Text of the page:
Level of quantification in cause prioritization

Katja Grace in “Shallow Overview lists the level of quantification as one of “project parameters” for cause prioritization research (page 9):

Level of quantification: quantification brings rigor, transparency, and the ability to talk about judgements. On the other hand, it often results in leaving out vague considerations, and considerations where one does not have a good conscious model, and can give a false appearance of accuracy. Systematic cause prioritization sets itself apart from more traditional methods of selecting causes in part through a certain level of quantification. However among those practicing prioritization, there is some disagreement about how far one should go.

(FIXME: Also check the footnotes referenced in the quote)

In “Passive vs. rational vs. quantified”, Holden Karnofsky gives some insight into how GiveWell assesses charities by comparing the process to that of buying a printer. In particular, the post argues against a “quantified” approach, favoring a “rational” approach:

The weakness of this approach, in my view, is that it takes an enormous amount of effort to do well, and even when done well generally involves so much guesswork and uncertainty that it’s questionable whether the results should influence one’s prior beliefs. Valid, high-certainty information that should shift one’s view (for example, “this printer takes up a lot of space”) can be lost in the noise of all the guesswork used to convert the information into a unified framework (for example, converting the space taken up into dollars gained).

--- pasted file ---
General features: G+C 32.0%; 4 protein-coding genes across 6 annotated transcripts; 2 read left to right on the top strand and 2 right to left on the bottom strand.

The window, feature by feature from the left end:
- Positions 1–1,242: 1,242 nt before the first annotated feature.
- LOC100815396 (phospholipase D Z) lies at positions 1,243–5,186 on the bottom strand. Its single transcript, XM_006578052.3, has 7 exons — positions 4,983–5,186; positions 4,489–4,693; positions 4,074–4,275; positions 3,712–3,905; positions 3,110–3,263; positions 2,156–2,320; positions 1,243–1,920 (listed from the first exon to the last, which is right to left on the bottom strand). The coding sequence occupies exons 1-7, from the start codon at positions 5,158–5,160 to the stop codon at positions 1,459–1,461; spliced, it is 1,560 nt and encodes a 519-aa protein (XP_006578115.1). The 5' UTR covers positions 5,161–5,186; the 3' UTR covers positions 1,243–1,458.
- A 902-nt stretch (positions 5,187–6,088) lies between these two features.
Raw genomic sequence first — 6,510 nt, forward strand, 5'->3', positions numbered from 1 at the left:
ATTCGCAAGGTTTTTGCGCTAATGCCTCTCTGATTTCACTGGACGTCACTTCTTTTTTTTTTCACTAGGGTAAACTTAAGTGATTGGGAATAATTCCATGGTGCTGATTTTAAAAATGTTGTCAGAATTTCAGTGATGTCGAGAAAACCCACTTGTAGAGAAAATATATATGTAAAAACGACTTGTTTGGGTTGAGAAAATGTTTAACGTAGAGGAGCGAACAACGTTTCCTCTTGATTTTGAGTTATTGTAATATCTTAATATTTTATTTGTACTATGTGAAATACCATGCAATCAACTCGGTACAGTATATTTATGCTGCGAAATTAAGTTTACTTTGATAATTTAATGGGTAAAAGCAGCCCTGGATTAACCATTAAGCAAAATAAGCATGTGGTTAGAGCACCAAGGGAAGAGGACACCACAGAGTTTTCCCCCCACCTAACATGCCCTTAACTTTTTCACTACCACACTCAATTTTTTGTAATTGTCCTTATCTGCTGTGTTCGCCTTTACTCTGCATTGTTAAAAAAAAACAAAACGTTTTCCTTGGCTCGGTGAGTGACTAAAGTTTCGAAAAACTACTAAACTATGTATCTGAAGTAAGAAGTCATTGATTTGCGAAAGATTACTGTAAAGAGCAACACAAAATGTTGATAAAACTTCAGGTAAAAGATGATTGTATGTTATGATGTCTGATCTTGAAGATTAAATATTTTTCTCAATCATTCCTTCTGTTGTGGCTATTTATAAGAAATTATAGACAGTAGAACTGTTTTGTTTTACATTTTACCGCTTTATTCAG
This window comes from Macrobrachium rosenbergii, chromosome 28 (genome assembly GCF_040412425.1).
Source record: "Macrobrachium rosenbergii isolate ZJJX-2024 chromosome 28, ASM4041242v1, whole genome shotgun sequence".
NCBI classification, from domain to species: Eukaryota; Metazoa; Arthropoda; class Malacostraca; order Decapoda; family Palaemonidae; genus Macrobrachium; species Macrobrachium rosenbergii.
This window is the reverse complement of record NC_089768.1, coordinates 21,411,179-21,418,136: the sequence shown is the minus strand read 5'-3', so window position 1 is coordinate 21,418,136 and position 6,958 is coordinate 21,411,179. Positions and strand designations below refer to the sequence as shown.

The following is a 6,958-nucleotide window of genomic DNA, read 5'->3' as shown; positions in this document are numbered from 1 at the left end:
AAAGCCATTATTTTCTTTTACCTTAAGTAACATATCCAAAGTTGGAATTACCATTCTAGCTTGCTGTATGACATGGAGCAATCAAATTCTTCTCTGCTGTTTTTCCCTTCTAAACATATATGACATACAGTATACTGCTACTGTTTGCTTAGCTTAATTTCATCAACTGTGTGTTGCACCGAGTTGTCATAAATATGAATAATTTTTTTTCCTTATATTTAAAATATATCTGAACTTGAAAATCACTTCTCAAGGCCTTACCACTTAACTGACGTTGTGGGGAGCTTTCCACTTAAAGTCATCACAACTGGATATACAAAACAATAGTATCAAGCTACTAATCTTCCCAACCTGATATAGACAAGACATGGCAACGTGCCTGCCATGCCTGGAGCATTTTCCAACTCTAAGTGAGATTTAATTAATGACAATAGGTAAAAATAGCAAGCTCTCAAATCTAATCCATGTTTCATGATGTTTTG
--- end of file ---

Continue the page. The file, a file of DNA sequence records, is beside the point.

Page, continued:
When using a single unified equation, one mistake – or omitted parameter – can result in a completely wrong conclusion, even if much of the other analysis that was done is sound. The “rational” approach uses implicit model combination and adjustment, and is more likely to give a good answer even when not all of the inputs are reliable. It can also be more efficient in the sense of view-shifting information gained per person-hour spent.

A similar idea can be found in “Estimates vs. head to head comparisons” (Internet Archive). In particular:

This often means that it is better to try and make comparisons of the form “Is X better than Y?” than to try and independently estimate the value of X and Y. When making a comparison between X and Y, we can minimize uncertainty by making the analyses as similar to each other as possible.

External links

  • Level of measurement
  • Carl Shulman’s comment on LessWrong:

    I am a booster of more such estimates, detailed enough to make assumptions and reasoning explicit. Quantifying one’s assumptions lets other challenge the pieces individually and make progress, where with a wishy-washy “list of considerations pro and con” there is a lot of wiggle room about their strengths. Sometimes doing this forces one to think through an argument more deeply only to discover big holes, or that the key pieces also come up in the context of other problems.

  • “A Complete Quantitative Model for Cause Selection” by Michael Dickens.